International visitors spend R35bn in Jozi to shop, sleep, eat

Cape Town - Johannesburg is the city in Africa where international visitors tend to spend the most - a total of $2.56bn (about R35bn) in 2016, for instance.

Most of the spending was on shopping, followed by accommodation and dining out, according to the Mastercard Global Destination Cities Index for 2016. The index ranks the world’s top 132 destination cities in terms of visitor volume and spending.

Johannesburg is well positioned to be an engine of broad economic growth for the country, according to Anton van der Merwe, head of market Development at Mastercard SA.   

The city's mix of shopping, iconic attractions and tourism offerings is hitting the mark with international travellers, in his view. This is clear from Johannesburg having shown the highest year-on-year (y/y) growth in visitor numbers of all the African cities ranked in the 2016 index.

Johannesburg, for instance, reported a 4% increase in international expenditure compared to that in 2015. This is greater than SA’s gross domestic product growth of 0.3% in 2016.

About 78% of Johannesburg’s international overnight visitors in 2016 travelled from the Middle East Africa region. Mozambique was the number one country international visitors to Johannesburg travelled from, namely 1.02 million visitors or 22% of the total. The rest of the top five origin countries were Zimbabwe (841 000), Lesotho (493 000), Botswana (315 000) and Swaziland (215 000).

The index ranked Johannesburg in top spot as the most popular destination city in Africa in 2016. Last year Johannesburg had 4.57 million international overnight visitors. This is 24% more than in 2015.

According to City of Johannesburg Executive Mayor Herman Mashaba, travel and tourism play an increasingly important part in Johannesburg’s economy. Growth in this sector is creating jobs, in his view.

“Johannesburg’s malls, restaurants, trade conferences and expos, sporting and cultural events add up to a compelling tourism package that continues to attract international visitors – both from neighbouring African countries and abroad,” said Mashaba.

Cape Town and Durban

Cape Town took the second spot, with 1.52 million international overnight visitors in 2016. In 2015 the Mother City was in third position. Cape Town was also second in terms of expenditure by international overnight visitors ($1.2bn).

The Mother City attracted a larger proportion of long-haul visitors than Johannesburg, with most travellers coming from the UK (335 000), US (218 000), Germany (217 000) and the Netherlands (96 000). Cape Town’s highest number of international visitors from the rest of Africa came from Namibia (144 000).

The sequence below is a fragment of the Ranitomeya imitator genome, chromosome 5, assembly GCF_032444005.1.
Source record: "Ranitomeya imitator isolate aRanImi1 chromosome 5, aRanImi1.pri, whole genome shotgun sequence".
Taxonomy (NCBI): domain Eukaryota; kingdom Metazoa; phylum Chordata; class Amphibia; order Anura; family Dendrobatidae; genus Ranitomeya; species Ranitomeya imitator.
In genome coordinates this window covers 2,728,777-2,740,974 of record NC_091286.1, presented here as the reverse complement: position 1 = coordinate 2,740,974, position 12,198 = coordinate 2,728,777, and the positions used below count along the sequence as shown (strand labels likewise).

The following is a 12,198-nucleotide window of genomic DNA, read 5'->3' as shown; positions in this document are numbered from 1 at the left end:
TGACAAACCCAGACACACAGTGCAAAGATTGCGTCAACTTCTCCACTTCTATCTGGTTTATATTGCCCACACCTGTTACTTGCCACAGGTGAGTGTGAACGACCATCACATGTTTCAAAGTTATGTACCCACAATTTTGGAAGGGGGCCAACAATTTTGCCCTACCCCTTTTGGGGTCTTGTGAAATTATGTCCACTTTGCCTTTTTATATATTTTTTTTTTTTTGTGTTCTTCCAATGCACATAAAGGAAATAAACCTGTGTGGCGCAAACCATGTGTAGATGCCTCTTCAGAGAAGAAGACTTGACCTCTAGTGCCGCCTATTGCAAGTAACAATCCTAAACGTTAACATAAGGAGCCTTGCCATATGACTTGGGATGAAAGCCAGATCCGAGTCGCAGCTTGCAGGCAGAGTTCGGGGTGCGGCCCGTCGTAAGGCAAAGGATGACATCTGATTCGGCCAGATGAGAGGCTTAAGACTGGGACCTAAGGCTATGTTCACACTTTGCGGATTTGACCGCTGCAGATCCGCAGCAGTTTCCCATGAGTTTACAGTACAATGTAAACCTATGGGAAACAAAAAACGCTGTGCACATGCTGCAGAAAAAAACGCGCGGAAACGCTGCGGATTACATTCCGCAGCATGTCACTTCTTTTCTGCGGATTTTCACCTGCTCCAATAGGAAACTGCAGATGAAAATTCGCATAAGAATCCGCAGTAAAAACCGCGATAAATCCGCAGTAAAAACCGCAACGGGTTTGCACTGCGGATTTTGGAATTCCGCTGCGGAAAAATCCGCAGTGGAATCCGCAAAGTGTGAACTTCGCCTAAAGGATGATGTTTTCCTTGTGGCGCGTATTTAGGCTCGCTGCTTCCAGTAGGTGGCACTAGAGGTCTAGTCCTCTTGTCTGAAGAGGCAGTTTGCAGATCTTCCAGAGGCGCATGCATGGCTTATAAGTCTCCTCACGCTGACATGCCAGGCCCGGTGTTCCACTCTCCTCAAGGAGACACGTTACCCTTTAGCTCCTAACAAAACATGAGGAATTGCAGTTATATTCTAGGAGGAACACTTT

Durban remained in sixth place with 758 057 international overnight visitors. It ranked eighth in terms of expenditure in Africa, with international visitors spending $314m in 2016. Durban’s top three countries of origin of international overnight visitors were Swaziland (295 000), Lesotho (52 000) and Zimbabwe (49 000).

Other African cities

The 2016 index ranks Lagos in Nigeria in third place with 1.04 million international overnight visitors, Casablanca in Morocco fourth with 961 694 international overnight visitors and Cairo in fifth place with 820 959 international overnight visitors.

Other African cities which made the index are Accra (Ghana), Dakar (Senegal), Entebbe (Uganda), Tunis (Tunisia), Nairobi (Kenya), Maputo (Mozambique) and Beira (Mozambique).

Top rankings globally

Bangkok remained the top-ranked destination city by international overnight visitor arrivals with 19.4 million visitors in 2016, followed by London (19.06 million), Paris (15.45 million), Dubai (14.87 million) and Singapore (13.11 million).


From a spending perspective, Dubai tops the ranks with the highest international overnight visitor spend, namely $28.50bn in 2016. Next up was New York ($17.02bn) followed by London ($16.09bn), Singapore ($15.69bn) and Bangkok ($14.8bn).

“We are seeing more people than ever visiting cities for business or leisure. At the same time, we know that people expect their experiences when traveling to be both seamless and personal,” explained Van der Merwe.

“Cities that apply technology to simplify services and connect people with their passion points can become true destination cities and realise the benefits of increased visitors and greater spending."

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